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Surgical Needles

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Surgical Needles - Anatomy of A Surgical NeedleIdeal Characteristics Of A NeedleShapes/Angle of CurvaturePointsGuidelines For Selection.Suturing Technique

Text of Surgical Needles

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Surgical NeedlesContentsAnatomy of A Surgical NeedleIdeal Characteristics Of A NeedleShapes/Angle of CurvaturePointsGuidelines For Selection.Suturing TechniqueAnatomy of a Surgical Needle

The swage is the point where the material joins with the needles. It creates a single, continuous unit of suture and needle.There are three parts to a suture needles: swage (connection point for the suture) 2. the body 3. point The swage is the point of attachment of the suture to the needle. The swaging process provides a smooth junction between the needle and suture as opposed to the rough junction of a thread being attached to the needle by insertion through an eye. A swage requiring lower uniform forces to detach its suture, sometimes called pop-off or control release, is also available.

All needles are made of stainless steel A suture needle has 5 geometries: 1. length - distance of the circumference from the swage to the point 2. chord length - distance of the straight line from the swage to the point (which determines the width of the bite) 3. radius- length of the line from the center of the circle 4. needle diameter - measured in mils (1/1000 of an inch) and 1 mil is about 25 um a smaller diameter needle required less force and cause less trauma during passage through the tissue 5. bicurve - two radii on a needle, the radius near the point is usually shorter than the radius of the body near the swage

3IDEAL CHARACTERISTICS OF A NEEDLE Made of high quality stainless steel as thin as possible without compromising strength.Stable in the grasp of a needle holder.Able to carry suture material through tissue minimal trauma.Sharp enough to penetrate tissue with minimal resistance.Rigid to resist bendingDuctile to resist breaking during surgery.Sterile and corrosion resistant no micro organism, no foreign materials.

Needle Shapes

Needle PointsCutting points : the cutting edge is on the concave surface. It is used when tissue is difficult to penetrate such as skin and tendon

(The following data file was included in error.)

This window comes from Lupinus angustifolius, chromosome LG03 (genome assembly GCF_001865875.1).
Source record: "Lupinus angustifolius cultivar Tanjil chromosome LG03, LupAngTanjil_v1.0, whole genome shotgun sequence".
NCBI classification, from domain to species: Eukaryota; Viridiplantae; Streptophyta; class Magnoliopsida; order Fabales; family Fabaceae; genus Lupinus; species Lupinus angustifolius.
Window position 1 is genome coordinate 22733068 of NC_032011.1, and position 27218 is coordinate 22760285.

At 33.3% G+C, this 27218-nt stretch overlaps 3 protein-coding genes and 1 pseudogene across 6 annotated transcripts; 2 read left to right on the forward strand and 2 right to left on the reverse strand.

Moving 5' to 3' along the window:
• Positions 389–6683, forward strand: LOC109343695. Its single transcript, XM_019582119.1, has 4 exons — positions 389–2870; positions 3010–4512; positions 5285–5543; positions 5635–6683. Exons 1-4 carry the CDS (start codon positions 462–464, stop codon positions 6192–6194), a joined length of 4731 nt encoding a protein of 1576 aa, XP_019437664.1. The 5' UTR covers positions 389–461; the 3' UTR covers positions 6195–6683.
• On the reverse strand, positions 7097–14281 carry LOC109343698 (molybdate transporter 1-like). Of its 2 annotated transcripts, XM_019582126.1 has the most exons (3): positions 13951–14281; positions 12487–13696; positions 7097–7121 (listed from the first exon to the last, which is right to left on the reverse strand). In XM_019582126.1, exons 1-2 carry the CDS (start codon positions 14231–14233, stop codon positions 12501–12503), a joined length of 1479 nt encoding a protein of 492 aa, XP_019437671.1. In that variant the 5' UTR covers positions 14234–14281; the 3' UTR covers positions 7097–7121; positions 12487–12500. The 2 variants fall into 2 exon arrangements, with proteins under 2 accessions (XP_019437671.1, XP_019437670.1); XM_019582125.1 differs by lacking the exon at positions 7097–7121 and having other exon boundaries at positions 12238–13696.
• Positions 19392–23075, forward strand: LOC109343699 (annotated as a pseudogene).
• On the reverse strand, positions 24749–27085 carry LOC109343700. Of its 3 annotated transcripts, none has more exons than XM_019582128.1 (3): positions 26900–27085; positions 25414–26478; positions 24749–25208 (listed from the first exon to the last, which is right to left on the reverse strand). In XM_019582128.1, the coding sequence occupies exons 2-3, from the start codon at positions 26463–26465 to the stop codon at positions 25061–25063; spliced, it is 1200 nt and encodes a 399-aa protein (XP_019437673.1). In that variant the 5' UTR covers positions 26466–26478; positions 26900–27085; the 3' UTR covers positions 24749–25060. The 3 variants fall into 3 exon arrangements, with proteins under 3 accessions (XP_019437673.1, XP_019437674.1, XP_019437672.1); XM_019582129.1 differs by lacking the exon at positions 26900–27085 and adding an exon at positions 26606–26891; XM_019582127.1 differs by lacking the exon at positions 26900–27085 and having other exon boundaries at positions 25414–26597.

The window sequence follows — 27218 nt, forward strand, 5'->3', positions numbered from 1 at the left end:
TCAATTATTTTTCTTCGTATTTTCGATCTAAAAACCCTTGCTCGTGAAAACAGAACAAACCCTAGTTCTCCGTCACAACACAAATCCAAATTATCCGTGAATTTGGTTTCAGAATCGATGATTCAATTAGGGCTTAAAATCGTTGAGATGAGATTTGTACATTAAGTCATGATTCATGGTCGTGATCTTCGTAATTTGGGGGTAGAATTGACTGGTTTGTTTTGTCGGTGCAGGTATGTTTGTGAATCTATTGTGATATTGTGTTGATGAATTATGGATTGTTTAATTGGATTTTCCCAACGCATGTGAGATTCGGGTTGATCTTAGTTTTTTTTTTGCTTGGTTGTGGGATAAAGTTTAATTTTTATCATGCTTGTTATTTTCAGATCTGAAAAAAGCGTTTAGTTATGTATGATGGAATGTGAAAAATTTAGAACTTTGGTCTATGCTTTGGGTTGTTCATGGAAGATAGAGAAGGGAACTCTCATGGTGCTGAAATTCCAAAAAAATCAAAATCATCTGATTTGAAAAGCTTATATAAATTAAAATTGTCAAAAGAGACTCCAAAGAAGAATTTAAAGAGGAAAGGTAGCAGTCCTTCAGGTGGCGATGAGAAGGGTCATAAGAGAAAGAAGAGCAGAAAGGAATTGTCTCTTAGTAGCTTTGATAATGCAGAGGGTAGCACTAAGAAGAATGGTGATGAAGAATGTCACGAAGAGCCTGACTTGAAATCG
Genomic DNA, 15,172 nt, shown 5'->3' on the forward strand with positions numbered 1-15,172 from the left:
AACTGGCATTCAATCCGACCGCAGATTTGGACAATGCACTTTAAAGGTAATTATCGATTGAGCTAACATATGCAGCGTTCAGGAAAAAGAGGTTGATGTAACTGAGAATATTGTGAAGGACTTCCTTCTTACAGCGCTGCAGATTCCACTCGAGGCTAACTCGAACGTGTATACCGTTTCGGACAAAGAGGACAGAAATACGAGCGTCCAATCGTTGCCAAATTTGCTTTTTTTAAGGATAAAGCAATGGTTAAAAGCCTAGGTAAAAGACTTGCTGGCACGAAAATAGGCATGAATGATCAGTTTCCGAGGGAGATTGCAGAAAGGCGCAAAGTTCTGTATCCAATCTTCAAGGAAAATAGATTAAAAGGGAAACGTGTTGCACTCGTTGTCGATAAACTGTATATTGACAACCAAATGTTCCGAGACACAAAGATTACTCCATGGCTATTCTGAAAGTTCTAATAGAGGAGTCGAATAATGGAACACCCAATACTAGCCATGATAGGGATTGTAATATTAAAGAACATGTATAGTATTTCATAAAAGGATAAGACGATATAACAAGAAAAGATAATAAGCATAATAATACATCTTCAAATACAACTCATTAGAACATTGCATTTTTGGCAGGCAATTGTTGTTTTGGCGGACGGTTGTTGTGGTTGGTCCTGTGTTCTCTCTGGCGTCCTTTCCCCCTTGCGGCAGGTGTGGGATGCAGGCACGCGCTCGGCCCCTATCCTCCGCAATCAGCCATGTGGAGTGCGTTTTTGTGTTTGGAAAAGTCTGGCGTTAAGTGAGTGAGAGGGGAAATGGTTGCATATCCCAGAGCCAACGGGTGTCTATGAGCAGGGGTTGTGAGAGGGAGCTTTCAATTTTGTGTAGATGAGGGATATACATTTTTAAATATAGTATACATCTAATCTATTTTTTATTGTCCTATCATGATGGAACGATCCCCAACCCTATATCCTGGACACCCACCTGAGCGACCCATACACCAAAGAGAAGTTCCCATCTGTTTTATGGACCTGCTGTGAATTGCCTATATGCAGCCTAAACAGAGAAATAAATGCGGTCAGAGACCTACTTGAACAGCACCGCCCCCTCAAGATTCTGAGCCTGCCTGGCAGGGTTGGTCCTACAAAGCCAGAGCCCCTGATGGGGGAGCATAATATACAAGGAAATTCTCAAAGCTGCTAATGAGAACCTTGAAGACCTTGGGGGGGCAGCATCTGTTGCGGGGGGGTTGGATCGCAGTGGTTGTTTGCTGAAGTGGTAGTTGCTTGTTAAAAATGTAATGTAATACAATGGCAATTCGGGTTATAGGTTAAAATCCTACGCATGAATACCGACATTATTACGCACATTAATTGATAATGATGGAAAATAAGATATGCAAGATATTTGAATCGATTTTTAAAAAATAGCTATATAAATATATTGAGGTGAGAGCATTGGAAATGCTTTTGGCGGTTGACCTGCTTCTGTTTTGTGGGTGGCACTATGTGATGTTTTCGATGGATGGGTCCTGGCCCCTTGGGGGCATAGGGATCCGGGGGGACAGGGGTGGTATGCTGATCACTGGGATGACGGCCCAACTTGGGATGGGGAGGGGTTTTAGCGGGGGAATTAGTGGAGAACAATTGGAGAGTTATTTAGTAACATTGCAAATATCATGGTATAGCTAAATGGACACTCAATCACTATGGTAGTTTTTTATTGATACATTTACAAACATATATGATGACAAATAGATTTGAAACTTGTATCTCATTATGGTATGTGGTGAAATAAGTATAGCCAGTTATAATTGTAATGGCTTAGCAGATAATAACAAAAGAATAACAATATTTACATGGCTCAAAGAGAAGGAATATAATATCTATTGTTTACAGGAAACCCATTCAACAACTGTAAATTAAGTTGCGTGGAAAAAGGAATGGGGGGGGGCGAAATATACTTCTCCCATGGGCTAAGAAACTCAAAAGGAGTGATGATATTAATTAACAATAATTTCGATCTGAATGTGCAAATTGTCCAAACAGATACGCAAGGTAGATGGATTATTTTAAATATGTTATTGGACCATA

Reverse cutting: the cutting edge is on the convex surface and is ideal for skin, tendon sheath, or oral mucosa. Reverse cutting needles have more strength than conventional, and a reduced risk of cutting through tissue.

Taper point : used in soft tissue such as intestine and peritoneum, the sharp point is at the tip of needle

Blunt point : used for suturing friable tissue such as liver and kidneyConventional vs Reverse Cutting

Cutting edge on inside of circleSkinTraumaticCutting edge on outside of circleSkinLess traumatic than cuttingConventional CuttingReverse CuttingBlunt vs Lancet

Taper point vs Trocar point

General Guidelines for Selection of Needle

Suturing TechniqueA needle holder is used to grasp the needle at the distal portion of the body, one half to three quarters of the distance from the tip of the needle.

The needle holder should not be tightened excessively because damage to both the needle and the needle holder may result.

Incorrect placement of the needle in the needle holder may result in a bent needle, injury to the tissue, and/or an undesirable angle of entry into the tissue.

Suturing TechniqueA needle holder is held with the first and fourth fingers in the appropriate finger holes. The second and third fingers are used for stabilization and fine control of the instrument.

When suturing, always sew towards yourself.

Suturing TechniqueThe needle should always penetrate the tissue at a 90 angle. This minimizes the size of the entry wound and promotes a proper path through the tissue. Not doing so results in excessive tissue damage and sub-optimal or incorrect positioning of the suture.

The distance traveled, depth, and angle of the suture depends on the surgeon goal. In general, the 2 sides of the stitch being placed should be mirror images, with the needle also exiting the tissue in a perpendicular plane.

ReferencesBailey & Loves Short Practice of Surgeryhttp://midlevelu.com/blog/suturing-101-needles-sizes-and-materials